Endure International: Promoting the Welfare of the Church in the Middle EastEndure International

Philosophy of Missions

Many churches and organizations have undertaken to define and write up their philosophy of missions. Ours at Endure International is not and cannot be totally innovative. It also is not and cannot be exhaustive. Yet our uniqueness lies in three distinctives on which we place special emphasis. These three distinctives are 1) that local believers engage in reaching their own Jerusalem, 2) that suffering is part and parcel of the Gospel, and 3) that the Gospel's mission and therefore our mission is holistic. As in every other aspect of our ministry, we base these three distinctives on the Word of God.

  1. Acts 1:8:

    But you will receive power when the Holy Spirit comes on you; and you will be my witnesses in Jerusalem, and in all Judea and Samaria, and to the ends of the earth.

    Whereas some mission organizations and churches define missions as fulfilling the Great Commission outside one's own geographic context, we not only include one's Jerusalem in our definition and philosophy of mission, rather we make that a guiding principle. For while we strongly believe in the "sending forth" element in missions since we ourselves fall into that category, and while we believe in carrying the message out to the ends of the earth, yet it is our conviction that the work of missions starts at home, even in those countries where there are few believers such as our regions of ministry. It is incumbent on all believers to reach out, including those that live and minister in less friendly and more hostile regions of the world. As a mission organization, our calling is to empower and equip believers 'outside' our borders to be witnesses in their Jerusalem. We cannot allow ourselves to deny them that privilege and/or relieve them from that responsibility.

  2. Matthew 16:24:

    Then Jesus said to his disciples, "If anyone would come after me, he must deny himself and take up his cross and follow me."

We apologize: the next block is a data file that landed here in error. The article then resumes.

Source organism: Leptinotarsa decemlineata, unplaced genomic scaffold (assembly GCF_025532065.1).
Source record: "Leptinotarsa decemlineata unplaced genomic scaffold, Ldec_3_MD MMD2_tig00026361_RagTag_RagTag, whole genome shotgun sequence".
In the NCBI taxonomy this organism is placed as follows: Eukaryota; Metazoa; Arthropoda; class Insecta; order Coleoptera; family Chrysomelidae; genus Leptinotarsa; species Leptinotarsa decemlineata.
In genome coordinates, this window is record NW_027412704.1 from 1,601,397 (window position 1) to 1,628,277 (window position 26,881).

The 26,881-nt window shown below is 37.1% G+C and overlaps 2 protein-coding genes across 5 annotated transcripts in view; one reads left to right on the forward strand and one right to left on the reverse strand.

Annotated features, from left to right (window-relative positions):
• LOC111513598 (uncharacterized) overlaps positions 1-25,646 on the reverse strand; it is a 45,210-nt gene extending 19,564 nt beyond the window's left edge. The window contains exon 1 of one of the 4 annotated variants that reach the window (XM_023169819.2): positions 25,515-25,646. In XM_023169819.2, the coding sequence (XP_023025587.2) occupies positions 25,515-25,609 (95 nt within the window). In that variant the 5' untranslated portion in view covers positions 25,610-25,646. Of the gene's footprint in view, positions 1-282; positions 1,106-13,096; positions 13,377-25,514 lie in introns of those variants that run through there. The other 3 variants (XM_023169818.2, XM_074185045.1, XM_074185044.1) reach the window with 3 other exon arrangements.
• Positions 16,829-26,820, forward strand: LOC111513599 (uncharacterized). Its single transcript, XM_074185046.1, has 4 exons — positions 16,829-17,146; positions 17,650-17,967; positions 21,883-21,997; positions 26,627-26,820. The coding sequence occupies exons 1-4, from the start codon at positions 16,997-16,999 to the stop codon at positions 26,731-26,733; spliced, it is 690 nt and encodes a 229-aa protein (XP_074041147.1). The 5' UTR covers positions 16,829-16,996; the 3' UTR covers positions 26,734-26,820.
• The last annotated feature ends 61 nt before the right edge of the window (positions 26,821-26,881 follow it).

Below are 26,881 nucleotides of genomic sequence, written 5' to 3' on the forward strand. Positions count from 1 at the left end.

Suffering for the sake of Christ and the Gospel has gradually disappeared from the general definition of Christian missions. That void was filled with a new concept for which the term prosperity was coined.

    Since the dark ages of Europe when Christians were burned at the stake for their faith, and over these last centuries, most Christians living in Western Europe and later in North and South America have lived in free societies where the exercise of their faith did not require much in terms of "bearing one's cross." Their fathers and forefathers, similar to the early fathers of the church, did that on their behalf, almost redemptively.

    That sadly is not the case today in many other regions of the world, where antagonism towards Christianity and Christians is on the rise. From Asia to Africa passing through Central Asia and the Middle East, Christians continually face diverse forms of discrimination, harassment and persecution. To untold millions, bearing one's cross is not something that died in the Middle or Dark Ages. It is a reality they have to learn to live with. As with evangelism and personal witness where we take a secondary role and encourage and equip the local believers to take up their responsibility to reach their Jerusalem, so also we do with regards to suffering for the cause of Christ. Teaching them to both expect and accept suffering as part of the Christian package, and whenever necessary set the example before them becomes our role and responsibility. Moreover we sense the undeniable moral obligation to provide emotional and material support.

  3. Matthew 9:35:

    Jesus went through all the towns and villages, teaching in their synagogues, preaching the good news of the kingdom and healing every disease and sickness.

    Our ultimate example in doing mission work is our Lord Jesus Christ. His was a wholistic ministry, attending to both the spiritual needs, as well as the material and physical needs of men. Man is more than a soul with two ears. Man is also a soul with a mouth that needs to be fed, and a body that needs to be clothed. Except that the physical, material and emotional aspects of this ministry never take precedence over the spiritual impact that we hope to realize.

    The physical, material and emotional needs come in different forms and thus require different venues of dealing with them. These include making basic and vocational education affordable, providing means of regular sustenance, helping create jobs, giving out small loans to start micro-enterprises as well as offering counseling services.